Troops' advocate: War-spawned medical issues a growing problem

MOAA believes a “sustained national commitment at all levels of government to help veterans cope with the psychological and traumatic conditions that threaten their well-being and that of their families.”

The organization offered several recommendations to remedy current problems, including setting up a single suicide-prevention office that would report directly to the Veterans Affairs (VA) and Defense Department secretaries.


MOAA also called for the VA to expand its mental health capacity to “improve access and delivery of quality and timely care and information.” The group also called to expand VA health care to include “all eligible veterans ... especially those in the Guard and Reserve, rural areas and high-risk populations by communicating better to reach them and help them understand how to use available services.”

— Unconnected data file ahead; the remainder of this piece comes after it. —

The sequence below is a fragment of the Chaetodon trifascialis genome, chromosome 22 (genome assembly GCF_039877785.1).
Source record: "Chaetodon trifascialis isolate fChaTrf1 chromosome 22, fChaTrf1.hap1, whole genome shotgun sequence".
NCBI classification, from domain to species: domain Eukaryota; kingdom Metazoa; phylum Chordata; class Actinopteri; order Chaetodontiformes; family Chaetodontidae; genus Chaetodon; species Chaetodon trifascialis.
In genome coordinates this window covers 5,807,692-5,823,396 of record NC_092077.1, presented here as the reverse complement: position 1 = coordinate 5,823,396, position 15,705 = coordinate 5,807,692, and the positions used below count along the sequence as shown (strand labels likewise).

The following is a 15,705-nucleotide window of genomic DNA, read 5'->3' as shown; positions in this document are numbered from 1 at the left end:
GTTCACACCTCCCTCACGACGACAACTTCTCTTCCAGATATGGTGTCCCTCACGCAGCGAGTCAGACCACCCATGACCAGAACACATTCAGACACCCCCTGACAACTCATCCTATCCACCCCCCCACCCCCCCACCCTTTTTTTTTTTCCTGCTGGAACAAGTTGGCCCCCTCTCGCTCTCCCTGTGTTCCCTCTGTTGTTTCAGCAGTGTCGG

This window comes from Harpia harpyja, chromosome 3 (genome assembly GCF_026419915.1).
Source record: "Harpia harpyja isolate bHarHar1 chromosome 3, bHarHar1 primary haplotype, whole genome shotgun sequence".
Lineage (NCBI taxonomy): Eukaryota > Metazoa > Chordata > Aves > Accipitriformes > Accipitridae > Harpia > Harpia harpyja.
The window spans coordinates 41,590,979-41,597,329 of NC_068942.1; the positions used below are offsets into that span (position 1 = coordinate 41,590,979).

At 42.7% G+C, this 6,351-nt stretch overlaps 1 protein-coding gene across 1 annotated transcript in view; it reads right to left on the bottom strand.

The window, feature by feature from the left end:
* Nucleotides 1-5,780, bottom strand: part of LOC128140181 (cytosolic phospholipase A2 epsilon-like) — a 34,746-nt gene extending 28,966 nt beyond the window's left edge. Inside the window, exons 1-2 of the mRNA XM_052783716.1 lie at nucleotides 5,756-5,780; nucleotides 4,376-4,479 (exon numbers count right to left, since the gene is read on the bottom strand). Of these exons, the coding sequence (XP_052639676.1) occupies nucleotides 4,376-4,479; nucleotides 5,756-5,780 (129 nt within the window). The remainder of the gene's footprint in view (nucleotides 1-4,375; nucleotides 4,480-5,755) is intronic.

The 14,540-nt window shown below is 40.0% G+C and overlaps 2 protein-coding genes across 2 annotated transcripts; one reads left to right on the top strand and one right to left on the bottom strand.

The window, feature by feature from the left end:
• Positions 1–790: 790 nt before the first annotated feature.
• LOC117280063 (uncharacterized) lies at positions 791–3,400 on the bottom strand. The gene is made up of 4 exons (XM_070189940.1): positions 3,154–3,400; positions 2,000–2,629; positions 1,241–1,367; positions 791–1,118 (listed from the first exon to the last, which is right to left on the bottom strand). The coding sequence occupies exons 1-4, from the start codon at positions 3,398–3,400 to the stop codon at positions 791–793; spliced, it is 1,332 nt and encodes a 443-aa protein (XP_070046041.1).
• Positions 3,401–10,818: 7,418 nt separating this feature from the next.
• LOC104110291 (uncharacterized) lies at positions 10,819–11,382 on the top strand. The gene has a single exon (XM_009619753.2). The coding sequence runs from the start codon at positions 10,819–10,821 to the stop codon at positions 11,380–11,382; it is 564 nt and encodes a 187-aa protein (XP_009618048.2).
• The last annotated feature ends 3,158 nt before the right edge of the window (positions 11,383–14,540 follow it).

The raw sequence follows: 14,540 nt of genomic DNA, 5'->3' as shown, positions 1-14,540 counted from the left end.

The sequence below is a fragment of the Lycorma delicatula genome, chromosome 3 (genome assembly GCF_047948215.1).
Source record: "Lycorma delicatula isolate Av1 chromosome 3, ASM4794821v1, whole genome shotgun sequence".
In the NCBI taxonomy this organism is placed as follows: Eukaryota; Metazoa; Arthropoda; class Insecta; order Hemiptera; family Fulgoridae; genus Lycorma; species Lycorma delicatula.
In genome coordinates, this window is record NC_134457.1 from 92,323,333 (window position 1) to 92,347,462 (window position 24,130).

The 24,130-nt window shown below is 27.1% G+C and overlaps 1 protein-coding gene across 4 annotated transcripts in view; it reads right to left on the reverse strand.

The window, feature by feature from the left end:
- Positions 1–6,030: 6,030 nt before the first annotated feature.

The organization feels “the VA and DOD must improve how they work together to achieve recommended actions and reduce the shocking suicide statistics of those who have served our nation,” Campos said.

Pentagon leaders have increasingly talked about the need to get a better handle on the medical issues — especially mental-health problems — that are popping up among Iraq and Afghanistan war veterans. Medical professionals expect those issues to get more widespread.